Sending Office: Honorable Ann M. Kuster
Please join us in a letter to the Department of Agriculture, urging that the hardwood lumber industry be included in any future trade mitigation assistance packages
arranged by the Trump Administration.
Across the United States, the hardwood industry has been severely impacted by rising trade tensions with China. By far the largest consumer of American hardwood
exports, China is critical to the success of this industry that supports 685,000 jobs. Sales to China have already declined by 42% and no doubt will worsen as higher tariffs are implemented. The assistance package announced by Secretary Perdue last month did
not include direct support to hardwood producers, despite the significant strain tariffs have placed on this industry.
Including hardwood in future aid would not only recognize the ramifications trade tensions are having on this critical industry, but would also help sustain the
jobs of mill yard workers, transporters, craftsmen, loggers, foresters, and more.
If you have any questions, or to sign on to our letter, please contact Sam Cooper-Wall in Rep. Kuster’s office at
Sam.Cooper-Wall@mail.house.gov or x5-5206. The
deadline to co-sign is Monday, June 17th.
Ann McLane Kuster Chris Pappas
Member of Congress Member of Congress
June __, 2019
The Honorable Sonny Perdue
Secretary of Agriculture
United States Department of Agriculture
1400 Independence Avenue SW
Washington, DC 20250
Dear Secretary Perdue,
We are writing to you to express our disappointment that hardwood lumber producers were not included in the Administration’s trade mitigation assistance package
announced on May 23, 2019. It is our strong belief that this should be rectified in any future assistance packages the Administration may undertake. China is by far the largest importer of American hardwood, and our trade dispute with the Chinese is ravaging
this industry that supports jobs and communities across our country.
The impact of Chinese counter tariffs on hardwood, part of the escalating trade tensions between our nations, cannot be understated. Prior to the levying of this
tariff in September 2018, China purchased one quarter of U.S. hardwood exports – approximately $2 billion worth of product. Once the tariffs were in place, demand slowed, and the value of hardwood exports fell by $154 million per quarter as exports to China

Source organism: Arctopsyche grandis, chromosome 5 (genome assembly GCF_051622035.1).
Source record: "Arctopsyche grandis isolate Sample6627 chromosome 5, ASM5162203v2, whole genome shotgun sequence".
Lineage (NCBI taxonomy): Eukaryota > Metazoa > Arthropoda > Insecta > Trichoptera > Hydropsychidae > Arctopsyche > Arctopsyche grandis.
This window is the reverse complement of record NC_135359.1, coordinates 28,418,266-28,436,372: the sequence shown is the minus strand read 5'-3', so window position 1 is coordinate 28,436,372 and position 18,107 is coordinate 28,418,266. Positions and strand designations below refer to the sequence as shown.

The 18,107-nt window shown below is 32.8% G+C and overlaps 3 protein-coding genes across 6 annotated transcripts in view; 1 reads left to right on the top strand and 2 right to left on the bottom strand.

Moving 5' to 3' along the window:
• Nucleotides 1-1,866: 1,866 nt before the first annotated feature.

declined by 42 percent. These losses are certain to worsen exponentially as the tariffs increase.
This dramatic shift in economic conditions holds severe ramifications for the 685,000 jobs that are supported by the hardwood industry. This includes hardworking
Americans from mill yard workers to transporters, craftsmen, loggers, and foresters. With an excessive supply of hardwood now clogging the global marketplace, the ability of hardwood mills to continue their operations is jeopardized. Their closure would inhibit
domestic consumers accessing finished products, while potentially allowing China and other international interests to simply buy raw hardwood at lower prices. In addition to weakening the hardwood industry, this aspect of the trade dispute endangers family
tree farm operations that harvest timber responsibly to ensure healthy trees, land, and soil.
We are pleased that $100 million was made available in the recent mitigation assistance package for the international promotion of American goods. However, we feel
strongly that the hardwood industry requires financial support akin to what other commodities impacted by current trade and tariff disputes are receiving. Its survival is critical to the health of our economy more broadly.
As we continue to encourage the Administration to seek a quick resolution to current tensions with China, we believe mitigation assistance is critical in the intermediary.
We appreciate your attention to our request and look forward to your prompt consideration of this matter.
e-Dear Colleague version 2.0